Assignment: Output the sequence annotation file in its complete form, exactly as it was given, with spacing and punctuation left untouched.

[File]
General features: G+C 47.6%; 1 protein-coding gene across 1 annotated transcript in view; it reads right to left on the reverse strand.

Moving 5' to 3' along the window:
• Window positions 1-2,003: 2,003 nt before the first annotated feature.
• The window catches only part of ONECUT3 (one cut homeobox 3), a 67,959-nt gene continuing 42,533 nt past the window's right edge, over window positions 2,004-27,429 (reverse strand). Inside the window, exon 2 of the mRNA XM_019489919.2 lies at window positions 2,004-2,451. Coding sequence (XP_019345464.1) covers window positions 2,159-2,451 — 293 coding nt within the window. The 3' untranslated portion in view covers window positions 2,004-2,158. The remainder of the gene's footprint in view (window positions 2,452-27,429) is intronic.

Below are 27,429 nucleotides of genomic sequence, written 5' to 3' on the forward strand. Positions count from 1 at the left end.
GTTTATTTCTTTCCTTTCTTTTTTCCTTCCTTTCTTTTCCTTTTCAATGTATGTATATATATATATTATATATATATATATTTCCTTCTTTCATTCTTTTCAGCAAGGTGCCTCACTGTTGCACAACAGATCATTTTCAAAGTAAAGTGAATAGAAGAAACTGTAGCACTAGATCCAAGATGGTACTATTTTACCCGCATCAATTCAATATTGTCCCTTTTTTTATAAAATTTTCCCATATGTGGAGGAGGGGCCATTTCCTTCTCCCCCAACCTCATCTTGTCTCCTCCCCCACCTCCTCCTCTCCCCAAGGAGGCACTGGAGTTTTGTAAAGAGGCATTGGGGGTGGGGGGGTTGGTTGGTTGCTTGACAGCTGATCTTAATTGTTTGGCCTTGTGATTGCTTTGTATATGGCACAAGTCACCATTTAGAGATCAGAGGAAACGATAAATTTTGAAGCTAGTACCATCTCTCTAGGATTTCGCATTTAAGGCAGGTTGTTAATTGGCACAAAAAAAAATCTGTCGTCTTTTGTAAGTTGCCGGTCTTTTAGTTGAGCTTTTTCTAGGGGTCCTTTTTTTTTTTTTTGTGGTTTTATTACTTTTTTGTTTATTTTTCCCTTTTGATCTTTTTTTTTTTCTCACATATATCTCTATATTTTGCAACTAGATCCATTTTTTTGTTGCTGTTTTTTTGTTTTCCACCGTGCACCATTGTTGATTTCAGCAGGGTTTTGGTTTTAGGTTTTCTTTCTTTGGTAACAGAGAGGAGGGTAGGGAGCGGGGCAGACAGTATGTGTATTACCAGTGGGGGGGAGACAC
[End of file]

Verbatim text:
General features: G+C 47.6%; 1 protein-coding gene across 1 annotated transcript in view; it reads right to left on the reverse strand.

Moving 5' to 3' along the window:
• Window positions 1-2,003: 2,003 nt before the first annotated feature.
• The window catches only part of ONECUT3 (one cut homeobox 3), a 67,959-nt gene continuing 42,533 nt past the window's right edge, over window positions 2,004-27,429 (reverse strand). Inside the window, exon 2 of the mRNA XM_019489919.2 lies at window positions 2,004-2,451. Coding sequence (XP_019345464.1) covers window positions 2,159-2,451 — 293 coding nt within the window. The 3' untranslated portion in view covers window positions 2,004-2,158. The remainder of the gene's footprint in view (window positions 2,452-27,429) is intronic.

Below are 27,429 nucleotides of genomic sequence, written 5' to 3' on the forward strand. Positions count from 1 at the left end.
GTTTATTTCTTTCCTTTCTTTTTTCCTTCCTTTCTTTTCCTTTTCAATGTATGTATATATATATATTATATATATATATATTTCCTTCTTTCATTCTTTTCAGCAAGGTGCCTCACTGTTGCACAACAGATCATTTTCAAAGTAAAGTGAATAGAAGAAACTGTAGCACTAGATCCAAGATGGTACTATTTTACCCGCATCAATTCAATATTGTCCCTTTTTTTATAAAATTTTCCCATATGTGGAGGAGGGGCCATTTCCTTCTCCCCCAACCTCATCTTGTCTCCTCCCCCACCTCCTCCTCTCCCCAAGGAGGCACTGGAGTTTTGTAAAGAGGCATTGGGGGTGGGGGGGTTGGTTGGTTGCTTGACAGCTGATCTTAATTGTTTGGCCTTGTGATTGCTTTGTATATGGCACAAGTCACCATTTAGAGATCAGAGGAAACGATAAATTTTGAAGCTAGTACCATCTCTCTAGGATTTCGCATTTAAGGCAGGTTGTTAATTGGCACAAAAAAAAATCTGTCGTCTTTTGTAAGTTGCCGGTCTTTTAGTTGAGCTTTTTCTAGGGGTCCTTTTTTTTTTTTTTGTGGTTTTATTACTTTTTTGTTTATTTTTCCCTTTTGATCTTTTTTTTTTTCTCACATATATCTCTATATTTTGCAACTAGATCCATTTTTTTGTTGCTGTTTTTTTGTTTTCCACCGTGCACCATTGTTGATTTCAGCAGGGTTTTGGTTTTAGGTTTTCTTTCTTTGGTAACAGAGAGGAGGGTAGGGAGCGGGGCAGACAGTATGTGTATTACCAGTGGGGGGGAGACAC